Monday, September 16, 2013

Clint Eastwood is Boss/Will The Real Clint Please Stand Up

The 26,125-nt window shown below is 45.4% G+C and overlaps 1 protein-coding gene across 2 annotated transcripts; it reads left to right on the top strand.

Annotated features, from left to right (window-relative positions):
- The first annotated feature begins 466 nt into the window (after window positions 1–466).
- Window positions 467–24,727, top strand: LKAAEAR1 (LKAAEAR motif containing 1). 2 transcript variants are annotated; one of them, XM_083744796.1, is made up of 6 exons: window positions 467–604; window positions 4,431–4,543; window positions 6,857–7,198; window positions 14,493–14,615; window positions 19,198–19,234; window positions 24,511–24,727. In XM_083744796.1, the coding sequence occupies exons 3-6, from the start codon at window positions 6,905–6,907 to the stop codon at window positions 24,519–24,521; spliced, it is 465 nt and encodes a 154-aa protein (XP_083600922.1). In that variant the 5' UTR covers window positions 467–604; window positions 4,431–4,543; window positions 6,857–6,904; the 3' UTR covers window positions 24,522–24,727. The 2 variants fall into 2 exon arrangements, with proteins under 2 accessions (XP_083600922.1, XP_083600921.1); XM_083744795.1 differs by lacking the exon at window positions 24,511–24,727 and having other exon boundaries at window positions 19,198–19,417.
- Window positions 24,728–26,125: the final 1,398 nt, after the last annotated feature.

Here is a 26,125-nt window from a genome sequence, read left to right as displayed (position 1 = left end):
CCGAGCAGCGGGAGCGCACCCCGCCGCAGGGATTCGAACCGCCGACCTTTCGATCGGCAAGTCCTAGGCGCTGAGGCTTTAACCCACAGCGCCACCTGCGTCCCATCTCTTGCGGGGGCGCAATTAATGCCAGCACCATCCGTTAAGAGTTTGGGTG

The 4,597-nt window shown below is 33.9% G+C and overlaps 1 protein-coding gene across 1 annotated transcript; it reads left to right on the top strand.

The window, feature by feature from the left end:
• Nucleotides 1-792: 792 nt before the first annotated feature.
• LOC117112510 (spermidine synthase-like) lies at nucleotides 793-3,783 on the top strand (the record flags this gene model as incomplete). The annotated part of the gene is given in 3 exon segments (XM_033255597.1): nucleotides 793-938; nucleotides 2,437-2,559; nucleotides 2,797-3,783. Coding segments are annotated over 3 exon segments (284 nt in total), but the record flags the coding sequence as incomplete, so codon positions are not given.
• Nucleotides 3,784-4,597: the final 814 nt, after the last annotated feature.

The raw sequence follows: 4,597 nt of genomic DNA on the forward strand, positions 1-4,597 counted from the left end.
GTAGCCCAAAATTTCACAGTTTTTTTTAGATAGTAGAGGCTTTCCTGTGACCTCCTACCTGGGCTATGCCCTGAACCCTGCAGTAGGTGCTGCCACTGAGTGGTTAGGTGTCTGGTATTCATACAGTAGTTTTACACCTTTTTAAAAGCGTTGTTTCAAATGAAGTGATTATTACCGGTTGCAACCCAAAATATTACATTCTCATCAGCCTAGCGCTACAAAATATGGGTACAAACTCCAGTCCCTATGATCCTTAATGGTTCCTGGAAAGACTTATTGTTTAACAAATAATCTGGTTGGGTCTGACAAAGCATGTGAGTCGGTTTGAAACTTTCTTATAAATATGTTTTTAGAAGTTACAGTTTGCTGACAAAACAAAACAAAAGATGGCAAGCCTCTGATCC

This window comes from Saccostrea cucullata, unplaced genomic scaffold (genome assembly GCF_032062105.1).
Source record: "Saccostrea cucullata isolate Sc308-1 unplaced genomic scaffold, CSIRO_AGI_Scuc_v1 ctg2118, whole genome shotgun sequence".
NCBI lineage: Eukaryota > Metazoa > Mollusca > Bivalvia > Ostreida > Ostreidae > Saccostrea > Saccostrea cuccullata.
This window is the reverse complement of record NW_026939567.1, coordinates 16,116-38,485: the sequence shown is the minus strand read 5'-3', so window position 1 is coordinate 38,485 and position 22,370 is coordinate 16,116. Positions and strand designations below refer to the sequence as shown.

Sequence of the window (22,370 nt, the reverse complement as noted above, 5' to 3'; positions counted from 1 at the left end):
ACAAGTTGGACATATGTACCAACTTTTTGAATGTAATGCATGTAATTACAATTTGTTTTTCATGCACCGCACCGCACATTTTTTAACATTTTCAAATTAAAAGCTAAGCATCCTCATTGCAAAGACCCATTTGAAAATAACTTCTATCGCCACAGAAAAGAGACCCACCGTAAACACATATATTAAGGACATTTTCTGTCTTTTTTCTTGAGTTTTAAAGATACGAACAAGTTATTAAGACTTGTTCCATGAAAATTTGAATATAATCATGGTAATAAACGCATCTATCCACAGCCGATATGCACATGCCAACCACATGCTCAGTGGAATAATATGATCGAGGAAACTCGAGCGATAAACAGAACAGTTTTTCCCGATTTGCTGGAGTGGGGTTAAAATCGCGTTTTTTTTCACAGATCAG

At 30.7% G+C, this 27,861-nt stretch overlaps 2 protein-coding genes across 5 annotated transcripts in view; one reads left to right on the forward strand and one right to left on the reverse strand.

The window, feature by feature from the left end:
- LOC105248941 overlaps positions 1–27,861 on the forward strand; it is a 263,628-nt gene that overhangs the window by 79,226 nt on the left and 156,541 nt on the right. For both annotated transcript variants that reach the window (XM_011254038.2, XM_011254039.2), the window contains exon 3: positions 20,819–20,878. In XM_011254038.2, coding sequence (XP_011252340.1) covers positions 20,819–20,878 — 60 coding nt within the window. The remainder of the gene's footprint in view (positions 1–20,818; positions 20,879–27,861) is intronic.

From the 28 July, 1979 NME featuring the Talking Heads (cover), Swell Maps and Pretenders. I wonder what Lee Perry thought of Clint talking to the chair at the Republican National Convention? I have always liked the Upsetters lp named after him (with the great "Dry Acid"). My guess is he would have approved and could possibly claim that he came up with the idea first. I did see Scratch interrogate/talk to both E.T. and R2-D2 set up on the edge of the stage at a memorable show in the 1990’s, well before the phantom BHO conversation on national television. I revisited Clint’s convention performance recently and enjoyed it (as much as I enjoyed all the great late 1970’s travelogue footage of the San Fernando Valley and Burbank in Clint’s “Every Which Way But Loose” which surprisingly has aged well). Clint was a somewhat unlikely though solid JA icon from the 1960’s onward. Given the steady stream of spaghetti western, kung fu and grindhouse fare into JA, it is not surprising that Clint in his outlaw guise was a constant lyrical trope outside of strictly liturgical subject matter. Then there are the numerous tributes to GREAT American 1970’s television, some with the great production of Joe Gibbs. How many Starsky and Hutch 12 inch singles are there? David Soul and Paul Michael Glaser as Kingston icons! And so was Kojak! Can we ask David Katz why there is no Scratch produced cover version of “Don’t Give Up on Us Baby” to sit alongside the great cover by Sharon Isaacs of Morris Albert’s “Feelings” (which some friends swear by). The hybrid liturgical/hard case cinema stuff is the most intriguing. Clearly, the JA gospel/gangster precedent does not get quite the recognition that it should from American hip hop in its wake –(e.g., the lyrical content of certain of the Bone Thugs-N-Harmony catalogue, Jay-Z and his occasional gospel/gangster foray etc., etc). Which brings us to this article from the archive from the NME. Music lawsuits and the threat of music related lawsuits. All of the current legal tussle between GG (as RP refers to him on possibly the most engrossing and interesting Twitter feed out there here ) has me thinking it might be time to put my lawyer hat on and do some court reporting from the Central District of California to break down some legalese for you tell you how the current Black Flag legal saga all shakes out.

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